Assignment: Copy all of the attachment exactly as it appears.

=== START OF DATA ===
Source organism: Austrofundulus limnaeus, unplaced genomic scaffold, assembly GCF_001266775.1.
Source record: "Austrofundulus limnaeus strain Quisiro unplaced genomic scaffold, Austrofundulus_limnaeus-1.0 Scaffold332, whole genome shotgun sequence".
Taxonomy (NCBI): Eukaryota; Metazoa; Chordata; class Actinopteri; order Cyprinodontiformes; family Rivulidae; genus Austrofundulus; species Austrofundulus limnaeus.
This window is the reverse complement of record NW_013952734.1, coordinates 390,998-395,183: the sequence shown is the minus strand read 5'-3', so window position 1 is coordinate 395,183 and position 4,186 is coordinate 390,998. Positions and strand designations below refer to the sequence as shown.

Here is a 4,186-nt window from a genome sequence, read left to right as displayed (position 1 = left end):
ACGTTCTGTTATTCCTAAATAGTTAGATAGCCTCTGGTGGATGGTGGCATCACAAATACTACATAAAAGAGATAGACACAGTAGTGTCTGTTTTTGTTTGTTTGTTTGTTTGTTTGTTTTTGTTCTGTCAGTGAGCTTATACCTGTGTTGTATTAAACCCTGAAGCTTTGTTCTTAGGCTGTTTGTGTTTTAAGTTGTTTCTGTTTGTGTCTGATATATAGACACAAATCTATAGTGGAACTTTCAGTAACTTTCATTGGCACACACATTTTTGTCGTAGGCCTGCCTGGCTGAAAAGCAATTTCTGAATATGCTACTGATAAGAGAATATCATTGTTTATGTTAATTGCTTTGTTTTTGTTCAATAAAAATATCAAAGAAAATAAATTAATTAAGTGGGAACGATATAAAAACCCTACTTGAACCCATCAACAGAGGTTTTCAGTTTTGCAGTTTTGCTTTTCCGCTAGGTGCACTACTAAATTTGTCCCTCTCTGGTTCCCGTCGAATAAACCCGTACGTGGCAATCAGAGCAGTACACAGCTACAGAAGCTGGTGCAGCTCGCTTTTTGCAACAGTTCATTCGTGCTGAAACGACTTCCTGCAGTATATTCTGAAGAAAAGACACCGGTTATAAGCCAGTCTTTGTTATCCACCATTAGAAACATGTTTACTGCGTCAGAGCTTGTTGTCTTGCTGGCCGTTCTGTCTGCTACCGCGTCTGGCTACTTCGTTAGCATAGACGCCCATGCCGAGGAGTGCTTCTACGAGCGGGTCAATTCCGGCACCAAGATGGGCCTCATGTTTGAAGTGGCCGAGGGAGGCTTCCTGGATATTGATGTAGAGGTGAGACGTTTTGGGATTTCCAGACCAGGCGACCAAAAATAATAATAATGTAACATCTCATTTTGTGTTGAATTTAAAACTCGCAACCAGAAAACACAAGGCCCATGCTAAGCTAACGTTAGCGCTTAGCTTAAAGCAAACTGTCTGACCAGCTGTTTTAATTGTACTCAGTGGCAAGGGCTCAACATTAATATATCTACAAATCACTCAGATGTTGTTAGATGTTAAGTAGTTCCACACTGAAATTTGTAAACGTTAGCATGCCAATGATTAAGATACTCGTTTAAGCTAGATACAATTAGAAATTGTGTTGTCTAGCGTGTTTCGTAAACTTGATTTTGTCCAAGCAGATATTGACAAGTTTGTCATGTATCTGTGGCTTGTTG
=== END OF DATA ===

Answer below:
Source organism: Austrofundulus limnaeus, unplaced genomic scaffold, assembly GCF_001266775.1.
Source record: "Austrofundulus limnaeus strain Quisiro unplaced genomic scaffold, Austrofundulus_limnaeus-1.0 Scaffold332, whole genome shotgun sequence".
Taxonomy (NCBI): Eukaryota; Metazoa; Chordata; class Actinopteri; order Cyprinodontiformes; family Rivulidae; genus Austrofundulus; species Austrofundulus limnaeus.
This window is the reverse complement of record NW_013952734.1, coordinates 390,998-395,183: the sequence shown is the minus strand read 5'-3', so window position 1 is coordinate 395,183 and position 4,186 is coordinate 390,998. Positions and strand designations below refer to the sequence as shown.

Here is a 4,186-nt window from a genome sequence, read left to right as displayed (position 1 = left end):
ACGTTCTGTTATTCCTAAATAGTTAGATAGCCTCTGGTGGATGGTGGCATCACAAATACTACATAAAAGAGATAGACACAGTAGTGTCTGTTTTTGTTTGTTTGTTTGTTTGTTTGTTTTTGTTCTGTCAGTGAGCTTATACCTGTGTTGTATTAAACCCTGAAGCTTTGTTCTTAGGCTGTTTGTGTTTTAAGTTGTTTCTGTTTGTGTCTGATATATAGACACAAATCTATAGTGGAACTTTCAGTAACTTTCATTGGCACACACATTTTTGTCGTAGGCCTGCCTGGCTGAAAAGCAATTTCTGAATATGCTACTGATAAGAGAATATCATTGTTTATGTTAATTGCTTTGTTTTTGTTCAATAAAAATATCAAAGAAAATAAATTAATTAAGTGGGAACGATATAAAAACCCTACTTGAACCCATCAACAGAGGTTTTCAGTTTTGCAGTTTTGCTTTTCCGCTAGGTGCACTACTAAATTTGTCCCTCTCTGGTTCCCGTCGAATAAACCCGTACGTGGCAATCAGAGCAGTACACAGCTACAGAAGCTGGTGCAGCTCGCTTTTTGCAACAGTTCATTCGTGCTGAAACGACTTCCTGCAGTATATTCTGAAGAAAAGACACCGGTTATAAGCCAGTCTTTGTTATCCACCATTAGAAACATGTTTACTGCGTCAGAGCTTGTTGTCTTGCTGGCCGTTCTGTCTGCTACCGCGTCTGGCTACTTCGTTAGCATAGACGCCCATGCCGAGGAGTGCTTCTACGAGCGGGTCAATTCCGGCACCAAGATGGGCCTCATGTTTGAAGTGGCCGAGGGAGGCTTCCTGGATATTGATGTAGAGGTGAGACGTTTTGGGATTTCCAGACCAGGCGACCAAAAATAATAATAATGTAACATCTCATTTTGTGTTGAATTTAAAACTCGCAACCAGAAAACACAAGGCCCATGCTAAGCTAACGTTAGCGCTTAGCTTAAAGCAAACTGTCTGACCAGCTGTTTTAATTGTACTCAGTGGCAAGGGCTCAACATTAATATATCTACAAATCACTCAGATGTTGTTAGATGTTAAGTAGTTCCACACTGAAATTTGTAAACGTTAGCATGCCAATGATTAAGATACTCGTTTAAGCTAGATACAATTAGAAATTGTGTTGTCTAGCGTGTTTCGTAAACTTGATTTTGTCCAAGCAGATATTGACAAGTTTGTCATGTATCTGTGGCTTGTTG